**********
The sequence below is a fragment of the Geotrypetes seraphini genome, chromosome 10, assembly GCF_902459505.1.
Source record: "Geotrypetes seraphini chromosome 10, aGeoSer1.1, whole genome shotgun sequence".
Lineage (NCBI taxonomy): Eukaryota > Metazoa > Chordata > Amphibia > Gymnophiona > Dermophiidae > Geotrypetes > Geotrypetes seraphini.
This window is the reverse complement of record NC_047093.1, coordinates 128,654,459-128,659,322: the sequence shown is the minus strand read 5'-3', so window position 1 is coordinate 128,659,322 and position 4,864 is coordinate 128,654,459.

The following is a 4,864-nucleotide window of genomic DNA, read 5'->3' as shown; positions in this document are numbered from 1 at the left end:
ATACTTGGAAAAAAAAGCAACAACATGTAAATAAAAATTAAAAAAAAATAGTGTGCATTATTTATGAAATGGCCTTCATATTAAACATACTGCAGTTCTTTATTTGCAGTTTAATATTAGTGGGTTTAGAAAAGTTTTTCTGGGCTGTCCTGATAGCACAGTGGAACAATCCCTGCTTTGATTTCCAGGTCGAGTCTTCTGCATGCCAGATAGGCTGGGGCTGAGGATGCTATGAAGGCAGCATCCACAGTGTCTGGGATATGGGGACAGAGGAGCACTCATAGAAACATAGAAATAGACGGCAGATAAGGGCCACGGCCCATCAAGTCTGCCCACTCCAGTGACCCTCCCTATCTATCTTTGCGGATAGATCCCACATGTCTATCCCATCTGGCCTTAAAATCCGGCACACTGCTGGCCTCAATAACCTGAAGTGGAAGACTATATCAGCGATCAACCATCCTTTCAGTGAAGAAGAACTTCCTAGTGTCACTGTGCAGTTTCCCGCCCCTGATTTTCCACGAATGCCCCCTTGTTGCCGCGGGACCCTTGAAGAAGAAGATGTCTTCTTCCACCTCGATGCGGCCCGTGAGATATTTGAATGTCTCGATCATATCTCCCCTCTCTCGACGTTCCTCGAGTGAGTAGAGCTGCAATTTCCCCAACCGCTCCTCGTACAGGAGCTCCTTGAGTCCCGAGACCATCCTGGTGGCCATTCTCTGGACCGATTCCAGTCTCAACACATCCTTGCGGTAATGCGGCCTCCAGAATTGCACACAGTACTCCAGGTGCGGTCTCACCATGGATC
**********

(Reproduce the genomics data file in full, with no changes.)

The sequence below is a fragment of the Geotrypetes seraphini genome, chromosome 10, assembly GCF_902459505.1.
Source record: "Geotrypetes seraphini chromosome 10, aGeoSer1.1, whole genome shotgun sequence".
Lineage (NCBI taxonomy): Eukaryota > Metazoa > Chordata > Amphibia > Gymnophiona > Dermophiidae > Geotrypetes > Geotrypetes seraphini.
This window is the reverse complement of record NC_047093.1, coordinates 128,654,459-128,659,322: the sequence shown is the minus strand read 5'-3', so window position 1 is coordinate 128,659,322 and position 4,864 is coordinate 128,654,459.

The following is a 4,864-nucleotide window of genomic DNA, read 5'->3' as shown; positions in this document are numbered from 1 at the left end:
ATACTTGGAAAAAAAAGCAACAACATGTAAATAAAAATTAAAAAAAAATAGTGTGCATTATTTATGAAATGGCCTTCATATTAAACATACTGCAGTTCTTTATTTGCAGTTTAATATTAGTGGGTTTAGAAAAGTTTTTCTGGGCTGTCCTGATAGCACAGTGGAACAATCCCTGCTTTGATTTCCAGGTCGAGTCTTCTGCATGCCAGATAGGCTGGGGCTGAGGATGCTATGAAGGCAGCATCCACAGTGTCTGGGATATGGGGACAGAGGAGCACTCATAGAAACATAGAAATAGACGGCAGATAAGGGCCACGGCCCATCAAGTCTGCCCACTCCAGTGACCCTCCCTATCTATCTTTGCGGATAGATCCCACATGTCTATCCCATCTGGCCTTAAAATCCGGCACACTGCTGGCCTCAATAACCTGAAGTGGAAGACTATATCAGCGATCAACCATCCTTTCAGTGAAGAAGAACTTCCTAGTGTCACTGTGCAGTTTCCCGCCCCTGATTTTCCACGAATGCCCCCTTGTTGCCGCGGGACCCTTGAAGAAGAAGATGTCTTCTTCCACCTCGATGCGGCCCGTGAGATATTTGAATGTCTCGATCATATCTCCCCTCTCTCGACGTTCCTCGAGTGAGTAGAGCTGCAATTTCCCCAACCGCTCCTCGTACAGGAGCTCCTTGAGTCCCGAGACCATCCTGGTGGCCATTCTCTGGACCGATTCCAGTCTCAACACATCCTTGCGGTAATGCGGCCTCCAGAATTGCACACAGTACTCCAGGTGCGGTCTCACCATGGATC